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Multinationals committed to nutritional literacy in Asia: Report

By Kacey Culliney , 16-Apr-2012

Educating Asian communities about health and nutrition decisions is a key concern of multinationals, according to the industry association Food Industry Asia.

The inaugural report, compiled by the Singapore-based trade group, highlighted that working to empower consumers to make informed decisions on their health and nutrition through local ground-work, is a strong value upheld by its members who work across Asia Pacific.

There are many on-going contributions to community health and wellness programmes throughout one of the fastest-growing and complex global regions, Bev Postma, executive director of FIA, said.

Governments are concerned with ensuring consumers have the nutritional literacy they need to make sensible consumption choices, as well as food resources and security to survive, and so this is a key concern of FIA members, Postma told FoodNavigator-Asia.

Members are working to address this challenge via programmes that“raise nutritional literacy”and underpin consumer choice with science-based information, she said.

“We have not seen one sector emerge as a leader in the health and nutrition space. That said, FIA’s members are food and beverage manufacturers and retailers who cover a wide spectrum of product categories,” she noted.

Multinational heavy-weights

FIA is comprised heavily of multinationals, companies Postma described as “founding members”,including Cargill, FrieslandCampina, Kraft Foods, Symrise, Unilever and Nestlé, to name a few.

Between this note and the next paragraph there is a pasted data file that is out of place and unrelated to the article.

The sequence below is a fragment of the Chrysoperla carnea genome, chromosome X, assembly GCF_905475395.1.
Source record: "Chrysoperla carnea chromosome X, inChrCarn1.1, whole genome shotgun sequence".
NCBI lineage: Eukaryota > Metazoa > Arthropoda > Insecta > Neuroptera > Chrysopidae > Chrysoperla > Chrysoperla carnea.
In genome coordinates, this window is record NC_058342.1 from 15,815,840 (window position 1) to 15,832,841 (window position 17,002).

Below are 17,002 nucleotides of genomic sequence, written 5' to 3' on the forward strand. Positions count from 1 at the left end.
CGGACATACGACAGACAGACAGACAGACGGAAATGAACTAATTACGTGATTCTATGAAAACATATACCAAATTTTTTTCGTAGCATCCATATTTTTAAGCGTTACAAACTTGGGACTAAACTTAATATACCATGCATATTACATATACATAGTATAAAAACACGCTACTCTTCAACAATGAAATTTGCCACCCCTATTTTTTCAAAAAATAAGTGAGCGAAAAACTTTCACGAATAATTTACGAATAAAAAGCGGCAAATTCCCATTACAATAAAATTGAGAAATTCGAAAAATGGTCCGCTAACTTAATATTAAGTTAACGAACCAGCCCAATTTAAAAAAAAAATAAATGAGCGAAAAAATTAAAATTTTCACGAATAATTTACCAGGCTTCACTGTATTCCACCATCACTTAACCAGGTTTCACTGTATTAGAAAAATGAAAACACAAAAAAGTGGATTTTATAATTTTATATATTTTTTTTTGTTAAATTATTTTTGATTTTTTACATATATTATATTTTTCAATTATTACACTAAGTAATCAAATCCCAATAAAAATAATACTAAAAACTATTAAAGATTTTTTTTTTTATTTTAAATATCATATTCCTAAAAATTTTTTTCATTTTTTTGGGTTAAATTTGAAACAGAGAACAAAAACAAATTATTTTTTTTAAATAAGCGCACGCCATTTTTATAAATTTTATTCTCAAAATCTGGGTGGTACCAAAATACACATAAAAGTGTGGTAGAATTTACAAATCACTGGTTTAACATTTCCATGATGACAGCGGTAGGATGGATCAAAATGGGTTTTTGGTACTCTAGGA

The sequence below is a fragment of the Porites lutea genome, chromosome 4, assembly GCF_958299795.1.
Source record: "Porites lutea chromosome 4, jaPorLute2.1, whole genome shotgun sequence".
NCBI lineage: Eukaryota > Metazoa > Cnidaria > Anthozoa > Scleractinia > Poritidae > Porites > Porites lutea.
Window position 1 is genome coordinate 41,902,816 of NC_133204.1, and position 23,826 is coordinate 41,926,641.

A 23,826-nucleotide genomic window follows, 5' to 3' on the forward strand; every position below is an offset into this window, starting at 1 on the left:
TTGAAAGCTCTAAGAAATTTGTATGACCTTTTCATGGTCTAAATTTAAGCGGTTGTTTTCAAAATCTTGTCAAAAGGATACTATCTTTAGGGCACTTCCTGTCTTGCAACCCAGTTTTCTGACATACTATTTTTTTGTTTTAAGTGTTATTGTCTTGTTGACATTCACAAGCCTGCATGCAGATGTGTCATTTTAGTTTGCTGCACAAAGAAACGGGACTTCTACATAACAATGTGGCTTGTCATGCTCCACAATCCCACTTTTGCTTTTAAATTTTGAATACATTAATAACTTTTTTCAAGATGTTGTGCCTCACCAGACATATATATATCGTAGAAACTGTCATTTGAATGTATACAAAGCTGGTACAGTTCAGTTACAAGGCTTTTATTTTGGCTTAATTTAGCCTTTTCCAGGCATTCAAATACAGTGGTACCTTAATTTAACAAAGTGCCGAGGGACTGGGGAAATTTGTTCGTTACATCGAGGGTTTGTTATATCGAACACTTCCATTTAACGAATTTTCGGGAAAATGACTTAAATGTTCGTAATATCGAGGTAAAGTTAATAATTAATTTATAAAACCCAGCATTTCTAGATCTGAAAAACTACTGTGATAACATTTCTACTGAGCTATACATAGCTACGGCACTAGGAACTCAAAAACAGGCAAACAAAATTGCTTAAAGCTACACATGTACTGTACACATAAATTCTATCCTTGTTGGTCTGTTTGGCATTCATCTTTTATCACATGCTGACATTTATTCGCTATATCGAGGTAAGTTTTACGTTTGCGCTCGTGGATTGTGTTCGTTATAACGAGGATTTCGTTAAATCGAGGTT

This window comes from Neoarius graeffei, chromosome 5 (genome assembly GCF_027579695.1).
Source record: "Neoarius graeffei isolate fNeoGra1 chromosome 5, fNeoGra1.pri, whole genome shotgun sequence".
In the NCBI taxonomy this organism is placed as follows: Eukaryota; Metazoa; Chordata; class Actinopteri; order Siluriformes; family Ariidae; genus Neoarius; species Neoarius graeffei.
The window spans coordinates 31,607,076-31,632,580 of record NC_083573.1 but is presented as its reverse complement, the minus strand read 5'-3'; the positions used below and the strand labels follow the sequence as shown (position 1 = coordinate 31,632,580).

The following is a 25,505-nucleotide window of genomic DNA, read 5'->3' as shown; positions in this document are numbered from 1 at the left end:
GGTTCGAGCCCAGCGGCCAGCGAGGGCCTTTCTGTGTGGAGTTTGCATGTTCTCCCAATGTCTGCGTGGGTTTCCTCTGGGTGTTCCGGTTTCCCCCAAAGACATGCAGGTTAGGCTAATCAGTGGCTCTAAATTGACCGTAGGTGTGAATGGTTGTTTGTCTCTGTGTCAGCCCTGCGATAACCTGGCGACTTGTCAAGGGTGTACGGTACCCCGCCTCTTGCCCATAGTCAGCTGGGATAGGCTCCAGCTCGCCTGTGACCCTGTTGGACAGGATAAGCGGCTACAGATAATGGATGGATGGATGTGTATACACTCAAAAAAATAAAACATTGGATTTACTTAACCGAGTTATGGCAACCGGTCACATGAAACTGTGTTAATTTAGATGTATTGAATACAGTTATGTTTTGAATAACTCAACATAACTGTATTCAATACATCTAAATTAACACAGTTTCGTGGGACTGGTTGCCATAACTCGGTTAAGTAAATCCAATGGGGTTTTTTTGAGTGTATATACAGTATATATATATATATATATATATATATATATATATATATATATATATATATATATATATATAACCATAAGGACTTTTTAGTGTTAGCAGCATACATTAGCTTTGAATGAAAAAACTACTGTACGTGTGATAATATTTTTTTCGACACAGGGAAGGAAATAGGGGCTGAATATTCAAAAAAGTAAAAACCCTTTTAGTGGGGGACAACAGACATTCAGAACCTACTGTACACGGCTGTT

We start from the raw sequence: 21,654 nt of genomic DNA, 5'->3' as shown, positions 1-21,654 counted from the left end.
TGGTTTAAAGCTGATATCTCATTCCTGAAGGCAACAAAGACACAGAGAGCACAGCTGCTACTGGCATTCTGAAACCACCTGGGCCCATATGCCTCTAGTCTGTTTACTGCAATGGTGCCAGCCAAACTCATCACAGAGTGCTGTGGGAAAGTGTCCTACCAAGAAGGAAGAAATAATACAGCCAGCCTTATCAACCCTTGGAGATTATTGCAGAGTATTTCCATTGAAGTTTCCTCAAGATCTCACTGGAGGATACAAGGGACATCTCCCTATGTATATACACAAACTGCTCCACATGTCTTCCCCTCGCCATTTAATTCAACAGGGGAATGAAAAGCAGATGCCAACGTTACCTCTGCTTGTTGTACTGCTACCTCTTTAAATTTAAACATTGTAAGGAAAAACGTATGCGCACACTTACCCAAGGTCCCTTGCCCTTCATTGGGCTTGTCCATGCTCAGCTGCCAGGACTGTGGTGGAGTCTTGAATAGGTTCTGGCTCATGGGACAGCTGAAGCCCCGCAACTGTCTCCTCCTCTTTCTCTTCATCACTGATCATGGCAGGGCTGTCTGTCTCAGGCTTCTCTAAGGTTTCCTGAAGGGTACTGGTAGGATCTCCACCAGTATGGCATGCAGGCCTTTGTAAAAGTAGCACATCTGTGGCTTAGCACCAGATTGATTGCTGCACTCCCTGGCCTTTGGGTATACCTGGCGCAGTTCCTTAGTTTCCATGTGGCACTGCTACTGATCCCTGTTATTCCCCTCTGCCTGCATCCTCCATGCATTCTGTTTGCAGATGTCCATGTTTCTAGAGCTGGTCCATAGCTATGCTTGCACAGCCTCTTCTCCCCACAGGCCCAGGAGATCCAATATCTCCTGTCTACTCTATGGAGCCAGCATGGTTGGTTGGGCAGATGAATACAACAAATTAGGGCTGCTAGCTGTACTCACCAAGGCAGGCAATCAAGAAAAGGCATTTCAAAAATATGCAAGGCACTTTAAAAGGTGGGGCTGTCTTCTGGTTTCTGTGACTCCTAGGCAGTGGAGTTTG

However, she noted that the association is not exclusive for larger manufacturers as its “objective is to be relevant and valuable to the whole of the food industry in Asia.”

She said that FIA is working “very closely with national industry associations in each market and this has become our primary route for engaging with SMEs and local food companies on issues of mutual interest.”

The association does coordinate closely at ground level with local food industry associations for its nutrition information education programmes, she added, “where FIA serves as a conduit for best practice and helps to link global commitments at the local level.”

Investing in health and nutrition issues

The manufacturers draw on international best practice and proven solutions, while “creating Asia-centric programmes specifically tailored to the region’s unique challenges,” Postma said.

The association supports and encourages reformulation work, new product development (NPD) investment, responsible advertising as well as ensuring clear and fact-based nutritional information is readily available to consumers, she said.

The report [available here] details the work of FrieslandCampina in Indonesia supporting 25 community-based early childhood development centres. The Dutch dairy firm supplies daily milk to the children in these centres as well as health and nutrition training to the teachers.  

It also notes Kellogg’s work in South Korea educating children about the importance of a healthy breakfast and providing free cereal at selected schools as part of its School Breakfast Club programme. The cereal giant is now focused on the Indian market and is teaming up with academic and research institutions to better understand and quantify breakfast habits across the country.

Cargill is also involved in the Indian market, committing US$3m to support the United Nations World Food Program’s (WFP) Madhya Pradesh Fast Track Nutrition programme, dedicated to improving child nutrition and infant health across the country.

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